In a recent book, Catholic theologian Paul F. Knitter identifies at least four major approaches by Christians to understanding other faiths. These run the gamut from a theology of “replacement” (Christianity is to replace all other religions), to one of “fulfillment” (Christ fulfills and brings to perfection other religions), to one of “mutuality” (Christianity and other religions are mutually respectful), to one of “acceptance” (other, different faiths must be accepted).
While it may be possible to count different theological approaches to interfaith understanding, the number of interfaith organizations is far harder to estimate. One list offers a “sampling” of 26, many carrying the word “international” or “world” in their titles, but it is far from complete. Some interfaith dialogue takes place under the authority of large Christian organizations. The Vatican, for example, has a staff specializing in inter-religious affairs, as do the World Council of Churches and the National Council of Churches.
But a great deal of interfaith work goes on outside such circles, occurring instead at a local level, which lends the movement an energy and staying power that come from grass roots enthusiasm. Local work, often enough, occurs when interested people from different religious groups decide they ought to meet to build closer community ties. Their events may occur in living rooms, in church or synagogue halls or at retreat centers.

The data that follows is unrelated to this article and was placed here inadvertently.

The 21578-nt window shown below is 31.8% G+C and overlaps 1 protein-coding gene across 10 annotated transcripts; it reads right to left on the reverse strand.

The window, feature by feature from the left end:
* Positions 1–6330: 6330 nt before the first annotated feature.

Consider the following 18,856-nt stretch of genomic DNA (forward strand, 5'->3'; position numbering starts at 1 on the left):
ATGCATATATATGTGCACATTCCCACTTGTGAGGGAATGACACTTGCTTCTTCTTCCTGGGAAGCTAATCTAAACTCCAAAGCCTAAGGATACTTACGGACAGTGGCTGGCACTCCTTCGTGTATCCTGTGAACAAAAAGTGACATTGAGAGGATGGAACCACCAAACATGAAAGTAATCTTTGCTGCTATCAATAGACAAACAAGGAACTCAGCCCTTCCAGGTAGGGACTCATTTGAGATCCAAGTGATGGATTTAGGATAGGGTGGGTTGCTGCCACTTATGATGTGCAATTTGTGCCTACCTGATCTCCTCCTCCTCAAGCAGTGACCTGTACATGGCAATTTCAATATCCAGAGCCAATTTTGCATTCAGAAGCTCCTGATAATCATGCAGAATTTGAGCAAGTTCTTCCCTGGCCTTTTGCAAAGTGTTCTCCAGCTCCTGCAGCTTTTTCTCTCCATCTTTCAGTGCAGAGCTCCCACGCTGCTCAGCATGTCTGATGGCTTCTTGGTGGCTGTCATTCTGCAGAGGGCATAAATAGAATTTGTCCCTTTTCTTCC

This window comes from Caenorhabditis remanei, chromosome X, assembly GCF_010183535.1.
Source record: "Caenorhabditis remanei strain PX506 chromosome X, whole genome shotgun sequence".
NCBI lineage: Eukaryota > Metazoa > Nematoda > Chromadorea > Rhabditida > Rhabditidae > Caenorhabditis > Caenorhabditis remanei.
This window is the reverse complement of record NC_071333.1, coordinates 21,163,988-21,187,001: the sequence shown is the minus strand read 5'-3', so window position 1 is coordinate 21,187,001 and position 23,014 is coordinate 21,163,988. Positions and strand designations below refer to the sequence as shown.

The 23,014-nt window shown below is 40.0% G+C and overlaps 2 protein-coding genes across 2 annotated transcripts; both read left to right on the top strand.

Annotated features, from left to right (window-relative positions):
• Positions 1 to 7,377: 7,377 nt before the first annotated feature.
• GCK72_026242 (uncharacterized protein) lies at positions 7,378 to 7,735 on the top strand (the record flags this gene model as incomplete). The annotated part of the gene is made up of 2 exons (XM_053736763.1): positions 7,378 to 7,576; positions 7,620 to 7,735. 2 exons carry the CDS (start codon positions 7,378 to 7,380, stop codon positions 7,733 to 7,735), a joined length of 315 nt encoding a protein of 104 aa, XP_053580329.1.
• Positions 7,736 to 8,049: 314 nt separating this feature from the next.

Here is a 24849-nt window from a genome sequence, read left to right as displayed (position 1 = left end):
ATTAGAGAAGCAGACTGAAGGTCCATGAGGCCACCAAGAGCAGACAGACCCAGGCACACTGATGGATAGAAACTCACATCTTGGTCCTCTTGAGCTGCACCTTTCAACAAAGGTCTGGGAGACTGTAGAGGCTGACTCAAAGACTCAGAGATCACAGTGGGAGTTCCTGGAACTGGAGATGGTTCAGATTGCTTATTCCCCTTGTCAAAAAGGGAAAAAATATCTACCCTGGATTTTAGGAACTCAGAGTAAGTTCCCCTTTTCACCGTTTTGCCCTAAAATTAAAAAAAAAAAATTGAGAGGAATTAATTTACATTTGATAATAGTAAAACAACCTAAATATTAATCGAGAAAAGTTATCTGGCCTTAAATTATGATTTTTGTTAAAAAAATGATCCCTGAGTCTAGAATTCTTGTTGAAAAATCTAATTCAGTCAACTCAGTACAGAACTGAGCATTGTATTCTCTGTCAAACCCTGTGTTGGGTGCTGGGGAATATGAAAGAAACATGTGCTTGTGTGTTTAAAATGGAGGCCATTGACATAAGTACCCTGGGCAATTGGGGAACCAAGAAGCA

Some months ago, I dropped in on one such gathering held at a Catholic retreat center in suburban Seattle. About 20 people, Christians, Jews and Muslims, were getting together once a month to talk over religious issues as a way to become better acquainted.
That day, one man brought up a biblical story - Jacob wrestling with the angel - that touched off a lively discussion about what different religious traditions have to say about a believer's right to challenge God. The discussion ran well over an hour but ended civilly. Later, one participant told me the sessions worked because everyone kept away from politics.
What brought that particular group together was a desire to talk about religious concepts. But it easily might have been a social issue that united them. Interfaith organizations have been formed to work against homelessness, to raise awareness about HIV/AIDS and to promote peace, among many other causes. The pope's 1999 speech at Assisi talked about how dialogue can lead to social action. But for some, it can be the other way around. Practical collaboration leads to theological conversation.
The Rev. Marcus Braybrooke, co-president of the World Congress of Faiths, based in Oxford, England, has written that what makes the interfaith movement distinctive is the desire of participants to encourage religious people to be respectful and cooperative, rather than competitive with one another.